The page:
- On the way back to the Bellur bus stop, Shantanu, me and Mr Ra Ka had our share of adventure by jumping and climbing a tamarind tree. The fruit was really sour - as we had expected. In between the failed attempts, Shantanu tried to recall the sour grapes tale, but I stayed firm and finally succeeded in bringing down the target. It was really really sour - I still remember the taste! Yum.

- Near the Bellur bus stop is this hotel - or shack should I say. We ordered unlimited dosaas and chutney. It was really hot and spicy but obviously addictive. The trekkers with only exception of Piyush, started digging in. The doasaas kept coming and we kept eating. I guess among all of us we would have literally consumed fifty to sixty dosaas within fifteen minutes.

- Hot (and very much diluted) tea was served and that was the end of a memorable breakfast - not really end. I paid seventy rupees for all those unlimited dosaas. That was memorable too. Only last night we had our dinner for six rupees per plate. This trek was turning out to be a real money saver!

- The next destination was a dam called Iglur. There was a little confusion about this name - Sandeep and I thought it was Idlur first - easy to remember - ref. Idli. The bus to Idlur would come only at eleven and we realised we had about an hour to kill.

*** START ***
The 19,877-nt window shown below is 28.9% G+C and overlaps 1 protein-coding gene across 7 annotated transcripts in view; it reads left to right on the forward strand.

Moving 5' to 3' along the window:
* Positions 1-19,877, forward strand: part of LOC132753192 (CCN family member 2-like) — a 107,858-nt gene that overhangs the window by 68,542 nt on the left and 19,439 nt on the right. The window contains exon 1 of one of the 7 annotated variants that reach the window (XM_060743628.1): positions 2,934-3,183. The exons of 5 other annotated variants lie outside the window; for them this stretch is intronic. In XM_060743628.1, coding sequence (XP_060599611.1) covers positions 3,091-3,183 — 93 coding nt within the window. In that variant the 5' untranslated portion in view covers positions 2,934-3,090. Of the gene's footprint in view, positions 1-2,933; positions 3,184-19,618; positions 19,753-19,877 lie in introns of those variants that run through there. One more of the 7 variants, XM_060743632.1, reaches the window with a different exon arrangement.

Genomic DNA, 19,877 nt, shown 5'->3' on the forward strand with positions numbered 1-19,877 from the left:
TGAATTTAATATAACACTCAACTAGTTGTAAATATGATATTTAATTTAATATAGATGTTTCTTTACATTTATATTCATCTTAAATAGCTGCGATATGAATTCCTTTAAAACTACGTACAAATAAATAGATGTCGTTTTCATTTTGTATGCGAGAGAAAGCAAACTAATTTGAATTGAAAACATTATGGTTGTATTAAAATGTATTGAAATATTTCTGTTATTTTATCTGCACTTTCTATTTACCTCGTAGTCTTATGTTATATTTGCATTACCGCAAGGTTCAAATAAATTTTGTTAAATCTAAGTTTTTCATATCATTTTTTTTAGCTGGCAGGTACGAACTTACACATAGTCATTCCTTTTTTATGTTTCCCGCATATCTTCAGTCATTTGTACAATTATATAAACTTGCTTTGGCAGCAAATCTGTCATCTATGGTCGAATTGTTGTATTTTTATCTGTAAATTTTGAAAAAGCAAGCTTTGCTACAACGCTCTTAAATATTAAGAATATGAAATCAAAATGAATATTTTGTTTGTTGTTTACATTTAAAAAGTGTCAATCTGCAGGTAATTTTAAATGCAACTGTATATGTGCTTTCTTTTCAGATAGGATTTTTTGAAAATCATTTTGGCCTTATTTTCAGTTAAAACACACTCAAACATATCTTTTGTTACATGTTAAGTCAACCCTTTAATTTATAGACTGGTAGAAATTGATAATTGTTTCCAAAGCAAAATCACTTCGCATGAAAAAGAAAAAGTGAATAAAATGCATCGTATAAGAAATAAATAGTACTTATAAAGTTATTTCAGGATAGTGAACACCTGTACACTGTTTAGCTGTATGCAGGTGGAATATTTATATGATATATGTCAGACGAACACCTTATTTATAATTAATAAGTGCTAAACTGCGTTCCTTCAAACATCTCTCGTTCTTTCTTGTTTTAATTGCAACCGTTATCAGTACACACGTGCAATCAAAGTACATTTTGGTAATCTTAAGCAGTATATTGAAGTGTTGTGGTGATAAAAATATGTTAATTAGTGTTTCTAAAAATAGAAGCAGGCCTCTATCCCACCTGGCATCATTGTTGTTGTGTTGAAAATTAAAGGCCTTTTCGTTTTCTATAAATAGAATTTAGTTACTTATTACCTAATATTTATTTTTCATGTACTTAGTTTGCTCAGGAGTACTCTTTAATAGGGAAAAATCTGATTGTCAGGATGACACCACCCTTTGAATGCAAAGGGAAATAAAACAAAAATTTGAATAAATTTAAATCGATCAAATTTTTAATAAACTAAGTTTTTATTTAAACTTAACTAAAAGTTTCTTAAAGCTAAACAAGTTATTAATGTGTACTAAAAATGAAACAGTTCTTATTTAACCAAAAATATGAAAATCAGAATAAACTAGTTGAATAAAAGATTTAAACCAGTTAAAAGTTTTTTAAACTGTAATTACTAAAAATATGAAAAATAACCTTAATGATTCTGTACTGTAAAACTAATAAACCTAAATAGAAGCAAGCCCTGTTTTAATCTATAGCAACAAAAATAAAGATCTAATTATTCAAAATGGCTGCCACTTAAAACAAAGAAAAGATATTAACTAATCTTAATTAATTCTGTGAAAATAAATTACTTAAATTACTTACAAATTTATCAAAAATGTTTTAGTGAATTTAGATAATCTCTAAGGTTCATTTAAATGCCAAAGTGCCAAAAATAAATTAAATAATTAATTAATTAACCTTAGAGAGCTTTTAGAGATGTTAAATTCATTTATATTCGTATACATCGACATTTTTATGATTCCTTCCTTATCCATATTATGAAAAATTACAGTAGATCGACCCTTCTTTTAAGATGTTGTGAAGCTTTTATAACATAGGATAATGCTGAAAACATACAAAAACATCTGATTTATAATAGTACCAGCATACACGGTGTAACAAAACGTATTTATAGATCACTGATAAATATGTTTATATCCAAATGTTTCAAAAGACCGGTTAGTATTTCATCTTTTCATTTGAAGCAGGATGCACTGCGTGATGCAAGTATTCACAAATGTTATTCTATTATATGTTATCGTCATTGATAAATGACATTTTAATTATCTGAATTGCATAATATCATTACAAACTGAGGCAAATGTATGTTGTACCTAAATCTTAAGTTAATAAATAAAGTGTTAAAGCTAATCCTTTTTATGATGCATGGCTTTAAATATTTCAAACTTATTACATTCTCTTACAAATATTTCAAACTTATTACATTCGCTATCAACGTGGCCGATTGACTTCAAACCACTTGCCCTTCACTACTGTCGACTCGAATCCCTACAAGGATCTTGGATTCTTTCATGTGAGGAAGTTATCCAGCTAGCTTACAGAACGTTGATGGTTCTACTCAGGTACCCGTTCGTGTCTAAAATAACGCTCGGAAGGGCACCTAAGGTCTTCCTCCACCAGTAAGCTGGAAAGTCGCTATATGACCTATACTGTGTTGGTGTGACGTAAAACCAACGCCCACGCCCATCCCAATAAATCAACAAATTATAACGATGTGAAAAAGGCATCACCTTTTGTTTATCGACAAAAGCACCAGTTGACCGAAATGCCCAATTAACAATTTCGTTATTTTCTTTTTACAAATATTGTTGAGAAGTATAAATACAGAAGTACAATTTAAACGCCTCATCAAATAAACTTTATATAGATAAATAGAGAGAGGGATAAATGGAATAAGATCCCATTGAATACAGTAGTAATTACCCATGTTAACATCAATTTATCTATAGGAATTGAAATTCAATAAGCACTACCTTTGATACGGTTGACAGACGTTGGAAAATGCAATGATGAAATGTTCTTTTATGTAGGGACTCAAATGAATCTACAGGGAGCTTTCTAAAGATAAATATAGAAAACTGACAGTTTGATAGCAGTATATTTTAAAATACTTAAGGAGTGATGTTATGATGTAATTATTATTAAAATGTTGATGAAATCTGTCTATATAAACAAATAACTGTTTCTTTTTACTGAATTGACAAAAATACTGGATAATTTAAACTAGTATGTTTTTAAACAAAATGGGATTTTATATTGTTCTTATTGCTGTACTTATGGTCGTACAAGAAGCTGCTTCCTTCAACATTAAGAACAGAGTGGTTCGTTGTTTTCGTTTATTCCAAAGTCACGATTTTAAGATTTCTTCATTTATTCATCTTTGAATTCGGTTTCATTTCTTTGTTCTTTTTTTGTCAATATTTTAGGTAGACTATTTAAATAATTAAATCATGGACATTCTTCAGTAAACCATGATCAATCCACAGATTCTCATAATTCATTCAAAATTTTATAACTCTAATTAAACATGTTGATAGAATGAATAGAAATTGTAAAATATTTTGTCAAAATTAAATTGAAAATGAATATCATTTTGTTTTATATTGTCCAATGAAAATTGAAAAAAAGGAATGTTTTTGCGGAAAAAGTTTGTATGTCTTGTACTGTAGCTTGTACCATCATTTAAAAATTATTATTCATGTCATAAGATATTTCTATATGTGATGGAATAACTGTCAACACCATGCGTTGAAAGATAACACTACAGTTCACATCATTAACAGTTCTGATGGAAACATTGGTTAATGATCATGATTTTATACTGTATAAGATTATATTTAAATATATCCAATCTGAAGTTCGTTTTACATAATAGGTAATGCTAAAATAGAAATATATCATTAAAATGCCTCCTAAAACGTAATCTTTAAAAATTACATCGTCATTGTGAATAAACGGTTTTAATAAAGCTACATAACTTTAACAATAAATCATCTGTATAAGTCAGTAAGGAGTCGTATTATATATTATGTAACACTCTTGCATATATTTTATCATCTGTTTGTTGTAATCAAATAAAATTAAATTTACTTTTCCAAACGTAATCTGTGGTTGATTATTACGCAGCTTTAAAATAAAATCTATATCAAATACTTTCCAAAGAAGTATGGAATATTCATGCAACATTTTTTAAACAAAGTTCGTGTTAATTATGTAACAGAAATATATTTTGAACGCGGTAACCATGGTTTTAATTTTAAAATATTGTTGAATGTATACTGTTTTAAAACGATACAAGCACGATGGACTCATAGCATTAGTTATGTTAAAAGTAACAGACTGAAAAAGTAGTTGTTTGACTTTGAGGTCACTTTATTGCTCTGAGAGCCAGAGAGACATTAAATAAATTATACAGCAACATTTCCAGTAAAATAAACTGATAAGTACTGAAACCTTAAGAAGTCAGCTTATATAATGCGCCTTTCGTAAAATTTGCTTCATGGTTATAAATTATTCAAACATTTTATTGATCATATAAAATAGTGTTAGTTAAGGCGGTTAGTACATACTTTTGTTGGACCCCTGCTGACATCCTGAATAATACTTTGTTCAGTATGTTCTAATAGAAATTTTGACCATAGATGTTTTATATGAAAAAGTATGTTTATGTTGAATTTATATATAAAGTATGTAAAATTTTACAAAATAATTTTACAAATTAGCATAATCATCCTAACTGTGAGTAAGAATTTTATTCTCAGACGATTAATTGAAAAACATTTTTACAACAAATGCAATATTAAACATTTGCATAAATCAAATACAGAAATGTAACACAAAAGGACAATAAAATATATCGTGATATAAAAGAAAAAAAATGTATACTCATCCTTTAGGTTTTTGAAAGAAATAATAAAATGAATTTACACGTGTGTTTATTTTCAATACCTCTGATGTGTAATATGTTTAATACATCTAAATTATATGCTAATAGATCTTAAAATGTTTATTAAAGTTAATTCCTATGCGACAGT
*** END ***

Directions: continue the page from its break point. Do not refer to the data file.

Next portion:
- People decided to roam around/catch a nap/ play cards/ and what not. It was the most unremarkable one hour of the entire trek. Especially for me!

- Finally, at the stroke of eleven the bus to Iglur came. Or shall I say, the bus came at eleventh hour. It was one and the same.

- Iglur dam is quite big. Bigger than what I had expected. To our dismay, the backwater was very much covered by weed and it had a stale smell to it. I would have preferred a bath in the flowing waters, but it was not to be. So, I decided to just have a snap and we returned.

- Luck was with us, as just as we were reaching the Iglur bus stand, a bus came by and that would take us to ChanpaTna, on the Mysore-Bangalore highway. It was highly unremarkable journey, as all of us were busy relaxing and catching naps while people boarded and got down the bus at regular intervals.

- After one hour's (or was it more than one hour - donÂ’t quite remember) we reached ChanpaTna. It was already past our regular lunch time - so we decided to have some juice/fruits/etc.

- On way back to Bangalore, the private bus offered a free screening of a Kannada movie, with ultra surround sound effects. I was amazed at how much of the dialogues I could understand. It was a junk movie, to say the least. The music was so loud that it was interfering with my attempts at sleeping.

- Fortunately for us, both the movie and the journey lasted only a little above two hours. By three thirty in the afternoon we were at Town Hall, Bangalore, and at four O'clock I was sitting in a bus that would take me home.

- It was a nice outing after a long time. Really enjoyed it. [Not really, really, but I'll pass that one] And writing this too!